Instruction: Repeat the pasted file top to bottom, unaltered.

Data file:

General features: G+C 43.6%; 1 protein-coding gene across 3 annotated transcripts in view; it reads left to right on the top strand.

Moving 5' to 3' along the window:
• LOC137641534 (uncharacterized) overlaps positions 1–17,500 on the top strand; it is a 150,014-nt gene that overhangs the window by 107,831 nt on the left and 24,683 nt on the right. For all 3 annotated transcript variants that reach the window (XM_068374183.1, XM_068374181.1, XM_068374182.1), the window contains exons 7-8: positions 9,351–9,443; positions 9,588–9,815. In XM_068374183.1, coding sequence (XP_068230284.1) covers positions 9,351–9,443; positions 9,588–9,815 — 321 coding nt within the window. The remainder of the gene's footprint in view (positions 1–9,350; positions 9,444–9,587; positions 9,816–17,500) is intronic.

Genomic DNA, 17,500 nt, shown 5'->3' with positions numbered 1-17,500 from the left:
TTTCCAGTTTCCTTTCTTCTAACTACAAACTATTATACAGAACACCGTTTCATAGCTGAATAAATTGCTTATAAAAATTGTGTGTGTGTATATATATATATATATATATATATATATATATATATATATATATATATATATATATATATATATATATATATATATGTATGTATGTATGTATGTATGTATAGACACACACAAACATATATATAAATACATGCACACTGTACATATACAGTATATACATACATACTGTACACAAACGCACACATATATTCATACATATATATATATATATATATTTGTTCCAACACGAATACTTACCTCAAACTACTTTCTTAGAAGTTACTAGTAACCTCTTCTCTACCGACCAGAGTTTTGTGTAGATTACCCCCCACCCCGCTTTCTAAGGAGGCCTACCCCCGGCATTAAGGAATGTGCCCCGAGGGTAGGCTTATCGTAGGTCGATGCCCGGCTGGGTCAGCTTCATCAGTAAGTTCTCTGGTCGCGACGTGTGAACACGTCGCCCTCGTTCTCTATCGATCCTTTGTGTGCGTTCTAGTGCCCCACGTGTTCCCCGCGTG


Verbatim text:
General features: G+C 43.6%; 1 protein-coding gene across 3 annotated transcripts in view; it reads left to right on the top strand.

Moving 5' to 3' along the window:
• LOC137641534 (uncharacterized) overlaps positions 1–17,500 on the top strand; it is a 150,014-nt gene that overhangs the window by 107,831 nt on the left and 24,683 nt on the right. For all 3 annotated transcript variants that reach the window (XM_068374183.1, XM_068374181.1, XM_068374182.1), the window contains exons 7-8: positions 9,351–9,443; positions 9,588–9,815. In XM_068374183.1, coding sequence (XP_068230284.1) covers positions 9,351–9,443; positions 9,588–9,815 — 321 coding nt within the window. The remainder of the gene's footprint in view (positions 1–9,350; positions 9,444–9,587; positions 9,816–17,500) is intronic.

Genomic DNA, 17,500 nt, shown 5'->3' with positions numbered 1-17,500 from the left:
TTTCCAGTTTCCTTTCTTCTAACTACAAACTATTATACAGAACACCGTTTCATAGCTGAATAAATTGCTTATAAAAATTGTGTGTGTGTATATATATATATATATATATATATATATATATATATATATATATATATATATATATATATATATATATATATATATGTATGTATGTATGTATGTATGTATAGACACACACAAACATATATATAAATACATGCACACTGTACATATACAGTATATACATACATACTGTACACAAACGCACACATATATTCATACATATATATATATATATATATTTGTTCCAACACGAATACTTACCTCAAACTACTTTCTTAGAAGTTACTAGTAACCTCTTCTCTACCGACCAGAGTTTTGTGTAGATTACCCCCCACCCCGCTTTCTAAGGAGGCCTACCCCCGGCATTAAGGAATGTGCCCCGAGGGTAGGCTTATCGTAGGTCGATGCCCGGCTGGGTCAGCTTCATCAGTAAGTTCTCTGGTCGCGACGTGTGAACACGTCGCCCTCGTTCTCTATCGATCCTTTGTGTGCGTTCTAGTGCCCCACGTGTTCCCCGCGTG